The risk of being afflicted with these diseases continues to increase the more you smoke. Because smoking is a controllable risk factor, quitting at any age — even later in life — can significantly reduce your risk of developing these diseases. One of the toughest addictions to break, there are many proven methods to help you kick it for life. Break the habit by delaying, avoiding, and replacing your regular smoking habits. For a more assisted approach, behavioural therapy uses counselling methods to work through dependencies. Alternatively, nicotine replacement therapy uses nicotine gum, patches, inhalers, sprays, and lozenges to replace cigarettes and limit the nicotine withdrawal that takes place when quitting.
 

Habit 4: Wear eye protection

Eye injuries can cause lasting and permanent vision damage, potentially disabling you for life. Even “minor” eye injuries can cause long-term vision problems and suffering, such as recurrent and painful corneal erosion from a simple scratch from sawdust, cement, or drywall.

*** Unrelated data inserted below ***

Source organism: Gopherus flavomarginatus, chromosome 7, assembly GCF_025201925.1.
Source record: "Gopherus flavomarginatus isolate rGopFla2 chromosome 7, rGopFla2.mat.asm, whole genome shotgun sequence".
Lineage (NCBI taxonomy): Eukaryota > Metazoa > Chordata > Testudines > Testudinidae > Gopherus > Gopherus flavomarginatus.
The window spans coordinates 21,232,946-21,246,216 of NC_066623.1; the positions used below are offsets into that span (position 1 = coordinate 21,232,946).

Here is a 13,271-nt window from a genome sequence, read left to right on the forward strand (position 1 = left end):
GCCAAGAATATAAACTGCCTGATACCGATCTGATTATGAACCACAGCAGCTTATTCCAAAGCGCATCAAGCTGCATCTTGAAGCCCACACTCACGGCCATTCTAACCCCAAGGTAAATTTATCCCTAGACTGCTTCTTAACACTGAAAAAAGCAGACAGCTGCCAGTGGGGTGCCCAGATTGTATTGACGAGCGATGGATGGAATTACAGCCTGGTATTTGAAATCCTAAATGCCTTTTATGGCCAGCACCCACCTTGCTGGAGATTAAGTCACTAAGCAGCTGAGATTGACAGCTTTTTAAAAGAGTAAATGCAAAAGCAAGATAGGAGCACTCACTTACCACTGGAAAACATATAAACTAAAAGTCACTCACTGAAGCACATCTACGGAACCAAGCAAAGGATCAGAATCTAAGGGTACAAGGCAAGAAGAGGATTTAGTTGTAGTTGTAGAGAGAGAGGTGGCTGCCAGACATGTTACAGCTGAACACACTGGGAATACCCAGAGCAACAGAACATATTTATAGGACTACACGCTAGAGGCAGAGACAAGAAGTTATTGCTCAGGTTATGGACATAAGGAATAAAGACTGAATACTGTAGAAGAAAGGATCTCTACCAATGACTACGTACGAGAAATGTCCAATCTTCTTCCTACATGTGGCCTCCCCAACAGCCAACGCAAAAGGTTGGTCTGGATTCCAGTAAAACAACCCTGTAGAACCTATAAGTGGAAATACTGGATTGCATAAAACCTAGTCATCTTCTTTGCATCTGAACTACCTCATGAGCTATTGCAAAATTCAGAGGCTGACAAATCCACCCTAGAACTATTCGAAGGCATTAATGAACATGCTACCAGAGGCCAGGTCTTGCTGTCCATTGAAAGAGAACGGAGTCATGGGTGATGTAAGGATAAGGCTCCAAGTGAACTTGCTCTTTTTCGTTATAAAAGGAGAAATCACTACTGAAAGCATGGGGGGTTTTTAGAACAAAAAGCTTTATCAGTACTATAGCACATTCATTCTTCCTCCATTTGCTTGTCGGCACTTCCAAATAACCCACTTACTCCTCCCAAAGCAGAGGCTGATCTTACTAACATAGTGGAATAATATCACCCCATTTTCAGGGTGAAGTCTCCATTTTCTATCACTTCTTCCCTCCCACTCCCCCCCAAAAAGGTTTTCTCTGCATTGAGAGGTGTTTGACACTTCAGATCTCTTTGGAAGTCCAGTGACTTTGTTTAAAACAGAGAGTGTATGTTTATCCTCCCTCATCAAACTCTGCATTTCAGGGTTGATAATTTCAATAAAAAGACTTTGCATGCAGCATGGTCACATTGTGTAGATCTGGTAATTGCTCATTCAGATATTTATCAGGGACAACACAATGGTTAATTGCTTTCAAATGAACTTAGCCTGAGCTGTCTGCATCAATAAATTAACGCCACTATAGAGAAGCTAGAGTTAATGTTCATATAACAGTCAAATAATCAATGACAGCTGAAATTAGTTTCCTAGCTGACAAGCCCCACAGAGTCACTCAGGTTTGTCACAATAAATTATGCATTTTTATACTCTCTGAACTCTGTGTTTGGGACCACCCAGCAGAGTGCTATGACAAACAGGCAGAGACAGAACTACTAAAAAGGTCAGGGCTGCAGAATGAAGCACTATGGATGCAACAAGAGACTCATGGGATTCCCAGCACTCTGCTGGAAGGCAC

Get into the habit of wearing protective eyewear. Doing so can keep rocks, branches, chemicals, and more away from your eyes during work or heavy duty labour of any kind. Sturdy, snug, wraparound glasses with polycarbonate lenses can protect against splatters and branch pokes, but certified safety goggles are the most effective at resisting high-impact debris.
 

Habit 5: Listen to your body’s warning systems

Temporary irritation and eye watering from exposure to raw onions, hot peppers, and wood-burning fires are your body’s built-in warning system. Over exposure can lead to inflammation in your eyes.

To establish the habit, when standing near open fire pits or fireplaces, stay at least four feet away or open windows for ventilation. When it comes time to make dinner, store a pair of onion goggles in the kitchen that will keep the tears at bay.
 

Habit 6: Don’t stare at the sun

Staring at ultra-bright objects, like the sun or laser pointers, can permanently damage your sight. Even with sunglasses, you can damage the centre of your vision.

Limit the time you spend staring off into the sunset. Form the habit of keeping a pair of sunglasses close by in your car, purse, or jacket to deal with exposure to direct sunlight. When no shades are available, wearing a lightweight cap with a visor can protect your face and eyes from the sun’s rays.
 

Habit 7: Avoid rubbing your eyes

Vigorous rubbing can stretch the delicate skin around your eyes and can cause corneal abrasion, elevate eye pressure, and create visual distortions.